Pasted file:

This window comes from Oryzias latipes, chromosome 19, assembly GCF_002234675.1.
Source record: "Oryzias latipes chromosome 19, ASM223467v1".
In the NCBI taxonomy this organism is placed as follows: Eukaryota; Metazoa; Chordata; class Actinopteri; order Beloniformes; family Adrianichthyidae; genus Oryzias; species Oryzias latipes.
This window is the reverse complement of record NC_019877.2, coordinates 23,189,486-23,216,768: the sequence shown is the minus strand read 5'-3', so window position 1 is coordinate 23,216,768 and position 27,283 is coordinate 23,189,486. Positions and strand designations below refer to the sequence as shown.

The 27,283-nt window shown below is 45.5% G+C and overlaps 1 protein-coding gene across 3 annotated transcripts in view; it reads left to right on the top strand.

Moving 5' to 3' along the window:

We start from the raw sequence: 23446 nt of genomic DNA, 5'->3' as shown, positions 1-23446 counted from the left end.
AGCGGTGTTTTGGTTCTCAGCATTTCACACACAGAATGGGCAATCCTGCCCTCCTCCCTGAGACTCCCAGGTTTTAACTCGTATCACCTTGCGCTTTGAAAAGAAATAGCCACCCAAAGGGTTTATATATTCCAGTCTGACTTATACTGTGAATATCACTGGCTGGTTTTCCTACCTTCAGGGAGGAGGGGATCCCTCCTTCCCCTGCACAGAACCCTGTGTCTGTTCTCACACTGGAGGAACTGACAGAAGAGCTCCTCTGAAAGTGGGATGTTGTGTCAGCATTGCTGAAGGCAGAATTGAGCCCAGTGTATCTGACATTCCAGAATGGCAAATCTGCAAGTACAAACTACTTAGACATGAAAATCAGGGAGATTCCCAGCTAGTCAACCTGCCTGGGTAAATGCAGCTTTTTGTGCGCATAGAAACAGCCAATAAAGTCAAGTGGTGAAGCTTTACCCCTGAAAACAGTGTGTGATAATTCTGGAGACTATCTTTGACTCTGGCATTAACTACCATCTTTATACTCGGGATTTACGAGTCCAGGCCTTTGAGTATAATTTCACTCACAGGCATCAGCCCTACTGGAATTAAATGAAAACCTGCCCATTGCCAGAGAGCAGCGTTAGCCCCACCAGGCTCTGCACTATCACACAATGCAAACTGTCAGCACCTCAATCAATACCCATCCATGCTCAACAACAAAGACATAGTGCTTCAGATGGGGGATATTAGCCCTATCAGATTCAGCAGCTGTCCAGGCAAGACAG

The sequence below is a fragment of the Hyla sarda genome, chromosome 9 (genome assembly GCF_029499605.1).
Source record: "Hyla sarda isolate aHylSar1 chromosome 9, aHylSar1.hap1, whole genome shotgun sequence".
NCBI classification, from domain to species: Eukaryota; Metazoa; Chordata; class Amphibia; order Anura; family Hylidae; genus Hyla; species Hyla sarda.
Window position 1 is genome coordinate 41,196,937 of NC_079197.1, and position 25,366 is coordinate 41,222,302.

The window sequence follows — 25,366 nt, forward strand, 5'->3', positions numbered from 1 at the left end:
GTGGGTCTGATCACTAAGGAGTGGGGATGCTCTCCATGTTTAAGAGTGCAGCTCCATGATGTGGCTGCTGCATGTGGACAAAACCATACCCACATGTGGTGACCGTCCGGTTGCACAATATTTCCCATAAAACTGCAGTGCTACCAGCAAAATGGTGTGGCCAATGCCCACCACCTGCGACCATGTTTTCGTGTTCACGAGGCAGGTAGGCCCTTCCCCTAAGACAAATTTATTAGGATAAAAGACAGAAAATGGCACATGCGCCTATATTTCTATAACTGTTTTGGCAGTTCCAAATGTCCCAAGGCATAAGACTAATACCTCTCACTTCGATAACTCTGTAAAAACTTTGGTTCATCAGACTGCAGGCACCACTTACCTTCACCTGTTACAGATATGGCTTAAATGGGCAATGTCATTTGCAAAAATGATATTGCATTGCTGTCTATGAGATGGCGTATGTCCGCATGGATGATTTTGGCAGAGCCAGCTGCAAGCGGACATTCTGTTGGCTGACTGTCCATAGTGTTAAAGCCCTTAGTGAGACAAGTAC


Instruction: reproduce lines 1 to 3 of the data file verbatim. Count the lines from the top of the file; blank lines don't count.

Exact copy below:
This window comes from Oryzias latipes, chromosome 19, assembly GCF_002234675.1.
Source record: "Oryzias latipes chromosome 19, ASM223467v1".
In the NCBI taxonomy this organism is placed as follows: Eukaryota; Metazoa; Chordata; class Actinopteri; order Beloniformes; family Adrianichthyidae; genus Oryzias; species Oryzias latipes.